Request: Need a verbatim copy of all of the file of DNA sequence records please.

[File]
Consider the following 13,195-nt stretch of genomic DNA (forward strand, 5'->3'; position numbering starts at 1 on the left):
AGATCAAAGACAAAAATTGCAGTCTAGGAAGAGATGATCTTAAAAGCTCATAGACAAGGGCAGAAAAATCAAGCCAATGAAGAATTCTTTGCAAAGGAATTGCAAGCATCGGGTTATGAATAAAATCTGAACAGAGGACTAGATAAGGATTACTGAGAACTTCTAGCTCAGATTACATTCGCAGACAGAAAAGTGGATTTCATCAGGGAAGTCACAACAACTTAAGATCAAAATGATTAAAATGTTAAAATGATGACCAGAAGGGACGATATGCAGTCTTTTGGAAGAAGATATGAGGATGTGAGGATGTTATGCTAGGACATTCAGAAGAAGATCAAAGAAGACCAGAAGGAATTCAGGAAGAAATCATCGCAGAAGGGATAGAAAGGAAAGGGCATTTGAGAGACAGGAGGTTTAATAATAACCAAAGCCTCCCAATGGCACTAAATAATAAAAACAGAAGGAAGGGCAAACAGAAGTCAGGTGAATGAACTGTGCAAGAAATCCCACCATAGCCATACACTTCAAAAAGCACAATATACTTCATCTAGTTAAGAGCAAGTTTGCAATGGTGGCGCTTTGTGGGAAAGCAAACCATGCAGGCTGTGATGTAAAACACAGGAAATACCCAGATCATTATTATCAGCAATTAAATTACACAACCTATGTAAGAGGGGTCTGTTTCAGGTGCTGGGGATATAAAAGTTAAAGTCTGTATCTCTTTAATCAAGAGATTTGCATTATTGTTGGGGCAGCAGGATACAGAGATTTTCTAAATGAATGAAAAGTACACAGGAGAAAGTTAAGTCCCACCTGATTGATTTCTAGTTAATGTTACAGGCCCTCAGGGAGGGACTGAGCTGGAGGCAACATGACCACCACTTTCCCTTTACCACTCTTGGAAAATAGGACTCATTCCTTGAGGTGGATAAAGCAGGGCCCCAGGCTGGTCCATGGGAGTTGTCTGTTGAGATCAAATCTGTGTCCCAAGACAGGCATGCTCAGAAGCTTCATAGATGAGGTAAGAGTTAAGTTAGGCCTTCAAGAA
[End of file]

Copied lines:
Consider the following 13,195-nt stretch of genomic DNA (forward strand, 5'->3'; position numbering starts at 1 on the left):
AGATCAAAGACAAAAATTGCAGTCTAGGAAGAGATGATCTTAAAAGCTCATAGACAAGGGCAGAAAAATCAAGCCAATGAAGAATTCTTTGCAAAGGAATTGCAAGCATCGGGTTATGAATAAAATCTGAACAGAGGACTAGATAAGGATTACTGAGAACTTCTAGCTCAGATTACATTCGCAGACAGAAAAGTGGATTTCATCAGGGAAGTCACAACAACTTAAGATCAAAATGATTAAAATGTTAAAATGATGACCAGAAGGGACGATATGCAGTCTTTTGGAAGAAGATATGAGGATGTGAGGATGTTATGCTAGGACATTCAGAAGAAGATCAAAGAAGACCAGAAGGAATTCAGGAAGAAATCATCGCAGAAGGGATAGAAAGGAAAGGGCATTTGAGAGACAGGAGGTTTAATAATAACCAAAGCCTCCCAATGGCACTAAATAATAAAAACAGAAGGAAGGGCAAACAGAAGTCAGGTGAATGAACTGTGCAAGAAATCCCACCATAGCCATACACTTCAAAAAGCACAATATACTTCATCTAGTTAAGAGCAAGTTTGCAATGGTGGCGCTTTGTGGGAAAGCAAACCATGCAGGCTGTGATGTAAAACACAGGAAATACCCAGATCATTATTATCAGCAATTAAATTACACAACCTATGTAAGAGGGGTCTGTTTCAGGTGCTGGGGATATAAAAGTTAAAGTCTGTATCTCTTTAATCAAGAGATTTGCATTATTGTTGGGGCAGCAGGATACAGAGATTTTCTAAATGAATGAAAAGTACACAGGAGAAAGTTAAGTCCCACCTGATTGATTTCTAGTTAATGTTACAGGCCCTCAGGGAGGGACTGAGCTGGAGGCAACATGACCACCACTTTCCCTTTACCACTCTTGGAAAATAGGACTCATTCCTTGAGGTGGATAAAGCAGGGCCCCAGGCTGGTCCATGGGAGTTGTCTGTTGAGATCAAATCTGTGTCCCAAGACAGGCATGCTCAGAAGCTTCATAGATGAGGTAAGAGTTAAGTTAGGCCTTCAAGAA